I have an original jpeg image captured by a camera. I want to change the photo to another image so that the new image resembles the one which would have been taken with a camera with a different shutter speed. So basically I want to create images with a predetermined shutter speed of a camera.

  • \$\begingroup\$ In what form is this "original image"? A print or slide? A JPG file? A camera RAW file? In the latter case, you could achieve some limited effects by playing with the exposure module in whatever RAW converter you use. The other cases are a bit more challenging... \$\endgroup\$
    – twalberg
    Jun 6, 2018 at 11:34
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    \$\begingroup\$ Based on @nsidn98's other question, and based on the tags, I think they are interested in the motion blur aspect, not exposure. \$\endgroup\$
    – mattdm
    Jun 6, 2018 at 12:30
  • \$\begingroup\$ The original image is in a jpg format. \$\endgroup\$
    – nsidn98
    Jun 6, 2018 at 12:59
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    \$\begingroup\$ So, you also want the image to be over- or under-exposed? What is your end goal with all of this? \$\endgroup\$
    – mattdm
    Jun 6, 2018 at 16:37
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    \$\begingroup\$ @nsidn98 To clarify what others have asked (and you still haven't really answered): Do you want the effect of different shutter times to also reflect the changes in exposure as well as the changes in motion blur? Do you wish to show how using 1/30 instead of 1/120 increases the amount of blur by a factor of four and increases exposure by two stops? Or do you only wish to increase the amount of blur while leaving the exposure alone? \$\endgroup\$
    – Michael C
    Jun 7, 2018 at 3:29

1 Answer 1


You can't easily do this without a 3D model of the scene. A single photograph does not have the information you need. Now, it is possible using modern ML/AI techniques to have a system which infers ("makes up") this information, but it would be non-trivial and while there is research in this area, there aren't any off-the-shelf programs which do so.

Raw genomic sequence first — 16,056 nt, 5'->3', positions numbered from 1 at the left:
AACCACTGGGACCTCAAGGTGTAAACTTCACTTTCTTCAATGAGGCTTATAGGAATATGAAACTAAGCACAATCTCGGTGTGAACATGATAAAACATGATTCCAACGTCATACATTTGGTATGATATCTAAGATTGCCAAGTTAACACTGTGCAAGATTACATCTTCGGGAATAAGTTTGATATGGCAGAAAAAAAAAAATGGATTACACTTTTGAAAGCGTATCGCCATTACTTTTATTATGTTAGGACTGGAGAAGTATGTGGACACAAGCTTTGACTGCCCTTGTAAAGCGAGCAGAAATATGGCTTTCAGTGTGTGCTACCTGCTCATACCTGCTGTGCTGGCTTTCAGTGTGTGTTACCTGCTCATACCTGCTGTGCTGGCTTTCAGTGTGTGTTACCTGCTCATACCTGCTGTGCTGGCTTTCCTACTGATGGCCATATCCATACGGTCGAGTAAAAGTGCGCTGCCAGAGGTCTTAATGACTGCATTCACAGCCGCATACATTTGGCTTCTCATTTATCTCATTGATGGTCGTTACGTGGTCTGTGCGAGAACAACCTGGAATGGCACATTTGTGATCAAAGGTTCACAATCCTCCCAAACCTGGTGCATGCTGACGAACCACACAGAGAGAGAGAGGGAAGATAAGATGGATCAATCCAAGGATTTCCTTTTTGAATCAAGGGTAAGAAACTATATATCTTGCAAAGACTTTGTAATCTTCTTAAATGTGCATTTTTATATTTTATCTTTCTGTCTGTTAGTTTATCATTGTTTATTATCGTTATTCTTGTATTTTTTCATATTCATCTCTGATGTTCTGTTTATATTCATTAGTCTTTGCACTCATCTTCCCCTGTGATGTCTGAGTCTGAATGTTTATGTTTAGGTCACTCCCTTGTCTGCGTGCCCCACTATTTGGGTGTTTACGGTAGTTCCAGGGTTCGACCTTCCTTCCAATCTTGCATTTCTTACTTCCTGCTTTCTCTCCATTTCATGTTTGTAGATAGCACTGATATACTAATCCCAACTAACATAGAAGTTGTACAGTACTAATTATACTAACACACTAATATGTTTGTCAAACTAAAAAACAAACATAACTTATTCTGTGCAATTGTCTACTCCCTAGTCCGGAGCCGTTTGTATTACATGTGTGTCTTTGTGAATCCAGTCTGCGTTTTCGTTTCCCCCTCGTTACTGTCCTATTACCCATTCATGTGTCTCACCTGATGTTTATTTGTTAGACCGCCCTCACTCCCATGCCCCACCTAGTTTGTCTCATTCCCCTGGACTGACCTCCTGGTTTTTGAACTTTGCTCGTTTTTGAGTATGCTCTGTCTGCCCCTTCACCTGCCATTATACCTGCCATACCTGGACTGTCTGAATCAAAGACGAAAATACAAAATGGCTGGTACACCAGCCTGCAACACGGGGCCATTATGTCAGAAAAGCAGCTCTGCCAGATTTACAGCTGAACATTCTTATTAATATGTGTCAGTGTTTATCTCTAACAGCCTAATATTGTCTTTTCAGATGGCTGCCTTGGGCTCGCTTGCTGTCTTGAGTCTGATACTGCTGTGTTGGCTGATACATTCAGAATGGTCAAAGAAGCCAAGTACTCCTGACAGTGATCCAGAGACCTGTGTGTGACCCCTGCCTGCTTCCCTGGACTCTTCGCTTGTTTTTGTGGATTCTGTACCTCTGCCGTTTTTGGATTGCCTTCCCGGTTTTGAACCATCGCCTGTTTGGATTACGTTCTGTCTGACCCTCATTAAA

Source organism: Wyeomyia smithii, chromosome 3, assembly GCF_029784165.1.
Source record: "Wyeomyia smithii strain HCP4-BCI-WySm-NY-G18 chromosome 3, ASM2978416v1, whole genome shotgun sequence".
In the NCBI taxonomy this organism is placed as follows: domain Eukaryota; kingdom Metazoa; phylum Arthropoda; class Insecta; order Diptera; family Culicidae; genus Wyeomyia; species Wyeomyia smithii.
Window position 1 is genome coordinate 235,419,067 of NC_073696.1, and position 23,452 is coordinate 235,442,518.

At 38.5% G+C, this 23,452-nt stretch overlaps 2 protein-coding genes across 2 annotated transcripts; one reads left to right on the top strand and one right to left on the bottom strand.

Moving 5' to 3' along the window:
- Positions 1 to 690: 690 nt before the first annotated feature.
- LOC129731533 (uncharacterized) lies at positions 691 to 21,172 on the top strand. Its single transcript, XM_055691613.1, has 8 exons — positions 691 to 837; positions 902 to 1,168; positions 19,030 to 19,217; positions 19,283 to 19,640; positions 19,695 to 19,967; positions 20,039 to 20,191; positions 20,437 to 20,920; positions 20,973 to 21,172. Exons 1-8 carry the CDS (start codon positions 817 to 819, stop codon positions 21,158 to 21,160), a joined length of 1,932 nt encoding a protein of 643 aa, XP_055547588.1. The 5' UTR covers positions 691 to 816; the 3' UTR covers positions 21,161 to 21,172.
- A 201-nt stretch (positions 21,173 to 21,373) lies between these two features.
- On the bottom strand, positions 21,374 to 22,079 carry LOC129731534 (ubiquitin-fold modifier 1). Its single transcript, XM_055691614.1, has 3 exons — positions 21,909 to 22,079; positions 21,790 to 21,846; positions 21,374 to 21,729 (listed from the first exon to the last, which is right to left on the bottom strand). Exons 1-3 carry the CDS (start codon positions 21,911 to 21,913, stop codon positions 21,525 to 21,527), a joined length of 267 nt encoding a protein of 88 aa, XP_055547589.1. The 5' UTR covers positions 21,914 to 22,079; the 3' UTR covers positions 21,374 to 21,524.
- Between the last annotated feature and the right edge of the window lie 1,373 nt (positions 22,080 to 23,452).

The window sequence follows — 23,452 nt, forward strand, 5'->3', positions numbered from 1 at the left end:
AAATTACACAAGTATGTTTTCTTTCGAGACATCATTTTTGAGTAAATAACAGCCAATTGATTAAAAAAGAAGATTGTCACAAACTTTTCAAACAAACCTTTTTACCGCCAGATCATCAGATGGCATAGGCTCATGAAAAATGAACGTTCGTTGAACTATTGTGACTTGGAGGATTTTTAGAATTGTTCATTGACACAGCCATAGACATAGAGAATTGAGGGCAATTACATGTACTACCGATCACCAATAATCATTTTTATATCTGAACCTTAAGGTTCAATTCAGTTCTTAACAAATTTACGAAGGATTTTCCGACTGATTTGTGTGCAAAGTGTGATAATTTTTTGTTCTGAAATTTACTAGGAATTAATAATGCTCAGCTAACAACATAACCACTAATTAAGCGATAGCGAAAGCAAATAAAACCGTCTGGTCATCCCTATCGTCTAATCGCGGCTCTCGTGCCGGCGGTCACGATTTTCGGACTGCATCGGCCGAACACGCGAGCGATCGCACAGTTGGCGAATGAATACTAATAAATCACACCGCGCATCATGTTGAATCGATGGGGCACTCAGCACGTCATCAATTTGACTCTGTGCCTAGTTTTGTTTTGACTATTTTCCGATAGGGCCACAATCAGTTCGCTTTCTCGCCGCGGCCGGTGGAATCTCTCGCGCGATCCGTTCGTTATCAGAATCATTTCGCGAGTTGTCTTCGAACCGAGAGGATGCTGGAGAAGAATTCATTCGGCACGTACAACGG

Motion blur depends on:

  1. Distance to the object.
  2. Speed at which it is moving.
  3. Magnification — how big the object appears on your sensor.

Only the last thing can be figured out from optical properties — and it turns out to be relatively complex with real-world cameras rather than just in theory, so that's not something you can necessarily just infer from metadata.

The other things you just don't know from a photograph. Something that is nearby and moving slowly will have the same amount of apparent blur as something far away and moving quickly. The "ground speed" of the moon is something like 1000 miles per hour, but you can take an exposure of several seconds before any motion blur is apparent. Imagine trying that with baseball going at that speed right past your camera.

Without intelligence — either painstaking human work, or painstaking AI work — there's no way to tell if a photograph is of the moon or of a baseball.

I know this isn't what you want to hear, but... there you go. All hope is not lost, though because people are definitely interested in and working on this topic — it's the same thing that's needed to convincingly render other kinds of effects like "fake bokeh" that are in high demand in smartphones.

As a first step, check out this paper, and related papers on Google Scholar.

You may also try Artificial Intelligence Stack Exchange — that community may be able to help you with something like "How can I make a depth model of a scene from a single photograph?". (Although you're going to get better results the more you know on your own first.)

Once you have that model, you can go from there. The next thing you'll need is some way to assign speed to the various objects. Trying to do this by computing backwards from existing motion blur is an extra level of challenge — it will probably be easier to go from an "everything frozen" starting image and only add blur, based on artificial parameters you assign.


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